I must say that one single thing struck me, that a single thing sticks in my memory: I see myself, from the start of the Tour de France, like a bull pierced by banderillas, who pulls the banderillas with him, never able to rid himself of them.
— Maurice Garin, winner of the first Tour de France
The Tour de France has come and gone, delayed but not defeated by the coronavirus. In a joyous statement, 2020 winner Tadej Pogacar drives home how much cycling’s most high-profile professional event has changed since its rough-and-tumble origins in the early years of the 20th century. “It was not me racing today,” says Pogacar of his final stage to victory. “It’s the fruit of teamwork from the day we reckoned the course. I knew every corner. I knew where to accelerate. After the great job of my staff and teammates, I just had to push on the pedals.”
In the first Tour de France – the very first multi-stage cycling race of its kind – no teams were allowed. Moreover, the first tour’s competitors “rode into unexplored territory” in 1903, the year of the first race, EF Pro Cycling explains. Racers had no idea what to expect. “Most people in France never travelled very far from where they were born” since “one could only get from place to place by horse-drawn carriage or foot, or by bike, though bicycles were still a fairly recent and expensive invention.” They were not vehicles made for a 2,428 km race around the country.
The first tours were more like what is now called adventure or endurance racing than the smooth, calculated road races we’re used to seeing on TV. They were undertaken on unpaved “gravel or cobbled roads with single-speed bikes in the summer heat” – heavy, cumbersome bikes with unreliable brakes and easily punctured tires – bikes designed for local deliveries and Sunday outings, that is. (Contrast the first winning bike with the last, just for fun).
But the race was no less competitive for its less-than-ideal equipment. Most of the 60 original competitors were amateurs, fighting for a grand prize worth six times the average yearly salary. The fledgling sport evolved slowly into a professional. It took quite some time for bike technology to improve as well. For several years, no gears were allowed, and riders were forced to use wooden rims rather than lighter, faster, and far more reliable aluminum.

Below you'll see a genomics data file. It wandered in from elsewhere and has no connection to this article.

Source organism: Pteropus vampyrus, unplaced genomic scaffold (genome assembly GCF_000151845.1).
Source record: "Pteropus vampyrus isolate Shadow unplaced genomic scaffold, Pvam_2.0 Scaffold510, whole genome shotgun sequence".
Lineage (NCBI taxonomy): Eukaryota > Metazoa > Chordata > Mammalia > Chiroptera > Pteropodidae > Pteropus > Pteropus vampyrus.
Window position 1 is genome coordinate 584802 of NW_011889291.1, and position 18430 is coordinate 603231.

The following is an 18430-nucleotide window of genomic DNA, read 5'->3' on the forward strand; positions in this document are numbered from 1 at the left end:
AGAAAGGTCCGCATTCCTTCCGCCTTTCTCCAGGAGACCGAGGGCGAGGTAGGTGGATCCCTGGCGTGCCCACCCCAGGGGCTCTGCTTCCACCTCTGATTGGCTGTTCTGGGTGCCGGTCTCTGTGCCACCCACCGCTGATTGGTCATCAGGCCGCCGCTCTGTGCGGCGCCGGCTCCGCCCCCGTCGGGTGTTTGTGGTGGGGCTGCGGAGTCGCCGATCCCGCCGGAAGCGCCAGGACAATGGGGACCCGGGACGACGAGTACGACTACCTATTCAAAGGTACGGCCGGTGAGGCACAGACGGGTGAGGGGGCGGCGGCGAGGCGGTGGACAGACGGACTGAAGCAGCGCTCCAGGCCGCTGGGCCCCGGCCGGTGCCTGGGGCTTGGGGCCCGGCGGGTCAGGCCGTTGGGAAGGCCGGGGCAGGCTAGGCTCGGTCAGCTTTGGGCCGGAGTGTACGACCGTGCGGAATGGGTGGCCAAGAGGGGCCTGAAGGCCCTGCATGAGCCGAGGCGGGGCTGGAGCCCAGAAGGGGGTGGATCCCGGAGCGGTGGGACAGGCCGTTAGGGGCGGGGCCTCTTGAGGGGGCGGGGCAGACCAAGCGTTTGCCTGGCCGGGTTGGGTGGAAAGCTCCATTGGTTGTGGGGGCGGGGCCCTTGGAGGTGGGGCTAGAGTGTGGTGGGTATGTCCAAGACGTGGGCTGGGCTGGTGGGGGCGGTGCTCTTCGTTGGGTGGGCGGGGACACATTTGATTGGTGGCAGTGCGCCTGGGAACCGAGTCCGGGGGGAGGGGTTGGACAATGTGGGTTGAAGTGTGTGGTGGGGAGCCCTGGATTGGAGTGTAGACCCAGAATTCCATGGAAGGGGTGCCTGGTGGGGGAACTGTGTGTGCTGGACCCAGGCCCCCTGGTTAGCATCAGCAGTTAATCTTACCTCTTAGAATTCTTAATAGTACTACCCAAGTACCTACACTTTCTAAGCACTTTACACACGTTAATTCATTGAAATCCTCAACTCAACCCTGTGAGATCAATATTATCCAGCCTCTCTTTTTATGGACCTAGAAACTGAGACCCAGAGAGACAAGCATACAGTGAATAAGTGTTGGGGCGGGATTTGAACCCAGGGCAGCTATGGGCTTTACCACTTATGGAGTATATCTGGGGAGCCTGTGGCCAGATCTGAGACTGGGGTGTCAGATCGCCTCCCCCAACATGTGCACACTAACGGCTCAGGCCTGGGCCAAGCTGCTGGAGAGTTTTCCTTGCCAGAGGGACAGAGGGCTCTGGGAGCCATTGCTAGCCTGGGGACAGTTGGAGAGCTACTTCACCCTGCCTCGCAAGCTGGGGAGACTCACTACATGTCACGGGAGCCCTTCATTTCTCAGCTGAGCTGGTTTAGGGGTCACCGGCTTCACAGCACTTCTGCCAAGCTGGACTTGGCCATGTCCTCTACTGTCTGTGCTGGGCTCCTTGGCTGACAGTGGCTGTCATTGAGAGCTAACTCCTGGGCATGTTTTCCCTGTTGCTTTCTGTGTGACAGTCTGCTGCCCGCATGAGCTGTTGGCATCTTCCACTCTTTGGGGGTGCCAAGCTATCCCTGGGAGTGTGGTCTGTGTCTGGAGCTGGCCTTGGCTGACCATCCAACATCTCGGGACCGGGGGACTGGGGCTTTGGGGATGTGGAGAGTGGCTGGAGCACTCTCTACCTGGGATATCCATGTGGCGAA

Their heavy bikes were weighted down even further by tools. “It was not uncommon,” writes Road Cycling UK, “for riders to attach saddlebags and pumps to their bikes given at the time it was against Tour rules to receive external mechanical help – a far cry from today.” Over time, manual gear changes, then rod-actuated derailleurs, or “clangers,” became standard, as well as aluminum rims and other features of the racing bike that stuck around until strong, lightweight carbon, indexed cable-shifting, and huge, well-supplied support crews took over.
These days, international teams drawn from all over the cycling world compete for glory. In its early years, cycling was an extreme sport dominated by rugged individuals from all possible walks of life. Some things, however, haven’t changed much. From its beginnings, the world’s greatest cycling race was a promotional spectacle, first started by journalist and cyclist Henri Desgrange to increase sales of his newspaper L’Auto. By the time the final 21 racers to make it to the end crossed the finish line, “they were national heroes,” EF Pro Cycling writes. “The journalist’s publicity stunt had paid off. L’Auto’s readership had risen from 25,000 per day to over 130,000 during the Tour.”
And just as doping scandals have dogged the sport, bringing down heroic Lance Armstrong in the process, since at least the 1960s, various forms cheating were endemic to the Tour from the start, surrounded, as James Stout writes, by an “omerta.” Historian Peter Cossins describes in The First Tour de France how first winner Maurice Garin supposedly formed a team, against the rules, and turned them into his domestiques. After goading one of his “teammates” into pushing another rider to the ground, Garin then stomped the competitor’s bike to pieces. Officials overlooked the offense, though he was disqualified the following year for similarly aggressive antics.
So there you have it: placing asterisks next to certain winners’ names is as traditional as cycling’s racism and the combative tactics riders have always used to get ahead – all part and parcel of the longest, most grueling, and most renowned bicycle race in the world.
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